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MGTA05H3 Study Guide - Midterm Guide: Oligopoly, Chief Financial Officer, Starbucks

Management (MGT)
Course Code
H Laurence
Study Guide

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MGTA05 Midterm Review
Topics covered for the midterm.
1. Profit
2. Command, Mixed and Market-based Economic Systems
3. Degrees of Competition
4. Legal Forms for Carrying on Business in Canada
5. Operations Management and Logistics
6. The Supply Chain
7. The Product Life Cycle
8. Sources of Finance
Text: Sections A, B and H
Basic knowledge
What is a profit?
How is a profit calculated?
Which items are “Revenue” – money coming in?
Which items are “Expenses” – money going out?
A typical question would give you various dollar amounts for a period or a
particular business. You need to determine which amounts items are revenue and
which items are expenses in order to calculate the profit.
Another typical question would ask you to compare profits from two different
businesses. You would be asked to determine which business produces a greater
Think like a manager
You could be asked to decide which business you would prefer to support. You
have two businesses, each generating a profit. If conditions were to change, so
would the profits. You need to decide which business to support to earn the
maximum profit. You could also be asked to justify your choice – to give good
reasons why you would support one business over the other.
Return on Shareholder Equity
Basic Knowledge
For our purposes, return on shareholder equity is the profit generated divided by
the amount of the shareholder investment. You should be able to calculate the
return on shareholder investment by determining the profit and the amount of the
shareholder investment. Note that the shareholder investment is the amount of the
shareholders own money that the shareholder has invested, usually by purchasing
shares of the corporation carrying on the business.

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You should also be able to compare returns on shareholder equity for different
amounts of shareholder investment. If a shareholder borrows money to invest in
the business, that amount does not increase the amount of the shareholder equity.
The shareholder may, however, make a profit from that borrowed money. If the
shareholder pays the lender less in interest than the shareholder generates in profit
on that borrowed money, the shareholder benefits. This benefit illustrates the
value of what is called “leverage” – the value of borrowing money. Leverage,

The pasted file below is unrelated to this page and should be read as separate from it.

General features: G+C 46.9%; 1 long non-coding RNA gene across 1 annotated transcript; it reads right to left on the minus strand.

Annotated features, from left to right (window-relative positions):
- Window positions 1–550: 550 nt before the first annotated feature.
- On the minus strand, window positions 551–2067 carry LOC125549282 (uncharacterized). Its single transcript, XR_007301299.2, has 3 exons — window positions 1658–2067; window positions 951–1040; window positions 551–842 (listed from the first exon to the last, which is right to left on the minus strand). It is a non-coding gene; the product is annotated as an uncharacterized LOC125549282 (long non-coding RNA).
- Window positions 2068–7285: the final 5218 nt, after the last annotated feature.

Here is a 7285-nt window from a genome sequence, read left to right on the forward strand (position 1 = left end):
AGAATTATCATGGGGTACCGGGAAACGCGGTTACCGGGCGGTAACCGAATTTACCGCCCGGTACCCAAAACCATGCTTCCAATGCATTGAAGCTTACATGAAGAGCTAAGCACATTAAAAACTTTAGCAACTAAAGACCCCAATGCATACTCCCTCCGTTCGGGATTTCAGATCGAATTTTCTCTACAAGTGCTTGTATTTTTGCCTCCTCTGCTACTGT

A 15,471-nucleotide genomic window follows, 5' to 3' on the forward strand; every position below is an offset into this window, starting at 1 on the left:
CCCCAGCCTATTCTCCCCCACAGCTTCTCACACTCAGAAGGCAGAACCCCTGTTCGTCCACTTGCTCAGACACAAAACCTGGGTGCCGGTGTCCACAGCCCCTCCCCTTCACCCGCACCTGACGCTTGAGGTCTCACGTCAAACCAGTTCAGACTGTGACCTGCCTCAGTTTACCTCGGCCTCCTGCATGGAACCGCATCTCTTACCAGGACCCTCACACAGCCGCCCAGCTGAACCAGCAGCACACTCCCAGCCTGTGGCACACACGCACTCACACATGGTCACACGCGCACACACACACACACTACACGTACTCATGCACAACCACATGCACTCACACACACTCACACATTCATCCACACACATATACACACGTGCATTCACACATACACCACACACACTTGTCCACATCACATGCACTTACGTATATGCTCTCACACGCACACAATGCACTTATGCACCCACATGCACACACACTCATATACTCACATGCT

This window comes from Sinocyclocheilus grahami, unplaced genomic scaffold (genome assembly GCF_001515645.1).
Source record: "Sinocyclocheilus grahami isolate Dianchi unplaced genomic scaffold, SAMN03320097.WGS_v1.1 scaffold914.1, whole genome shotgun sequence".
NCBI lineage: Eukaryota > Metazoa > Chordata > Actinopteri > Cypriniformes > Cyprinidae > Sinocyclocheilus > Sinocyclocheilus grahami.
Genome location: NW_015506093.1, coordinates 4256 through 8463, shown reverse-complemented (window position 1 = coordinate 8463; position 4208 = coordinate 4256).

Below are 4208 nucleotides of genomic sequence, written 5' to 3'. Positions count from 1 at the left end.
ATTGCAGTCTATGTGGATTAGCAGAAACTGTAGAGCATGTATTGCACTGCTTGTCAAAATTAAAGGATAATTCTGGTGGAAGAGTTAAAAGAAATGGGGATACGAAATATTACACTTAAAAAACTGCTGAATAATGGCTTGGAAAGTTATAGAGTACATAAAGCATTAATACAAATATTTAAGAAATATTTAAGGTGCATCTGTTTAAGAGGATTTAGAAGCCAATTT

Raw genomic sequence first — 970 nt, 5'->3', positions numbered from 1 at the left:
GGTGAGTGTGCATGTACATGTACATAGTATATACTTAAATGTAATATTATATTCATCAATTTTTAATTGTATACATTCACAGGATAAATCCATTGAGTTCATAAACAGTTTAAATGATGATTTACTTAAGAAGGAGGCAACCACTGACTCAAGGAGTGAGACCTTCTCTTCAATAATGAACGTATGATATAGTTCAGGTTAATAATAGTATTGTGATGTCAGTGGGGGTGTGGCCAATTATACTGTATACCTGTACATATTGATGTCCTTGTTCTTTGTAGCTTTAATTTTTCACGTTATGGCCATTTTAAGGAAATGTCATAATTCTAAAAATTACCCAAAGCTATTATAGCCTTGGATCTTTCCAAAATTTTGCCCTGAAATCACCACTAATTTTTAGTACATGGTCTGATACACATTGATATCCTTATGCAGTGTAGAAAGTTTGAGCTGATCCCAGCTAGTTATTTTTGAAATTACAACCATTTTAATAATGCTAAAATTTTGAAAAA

however, has a risk. If the borrower realizes a loss, the borrower must find the
money to repay loans from somewhere other than the business profits.
Think like a manager
You could be asked to determine whether or not to borrow money to invest in a
business. When would you want to borrow a little or none at all? When you want
to borrow a lot? Why? You should be able to prepare an argument and then apply
it to the facts of a case.
Command, Mixed and Market-based Economies
Basic Knowledge
You should be able to distinguish between command economies, market-based
economies and mixed economies. Remember that these distinctions come from a
theory about government involvement in the marketplace. The distinctions form
an ideal continuum running from no government involvement at all (market
economies) through some government involvement (mixed economies) to
complete control by government (command economies). Real economies are
almost all mixed economies – the government has some involvement. The degree
of that involvement varies. If the government controls almost all economic
activity, and does not base its decisions on profitability, the economy is
characterized as a command economy. If the government regulates the economy
very little and allows private enterprise lots of room for making profit, the
economy is characterized as a market economy. Economies between these end
points are mixed economies. The key behind the whole theory seems to be the
extent to which market forces and the making of profit govern economic
You should be able to distinguish the different kinds of economies, noting the
characteristics of each.
Degrees of Competition in the Marketplace
Basic Knowledge
You should be able to distinguish between perfect markets, markets exhibiting
monopolistic competition, oligopolies and monopolies. These categories also
arise from more general theories about what happens to markets as industries
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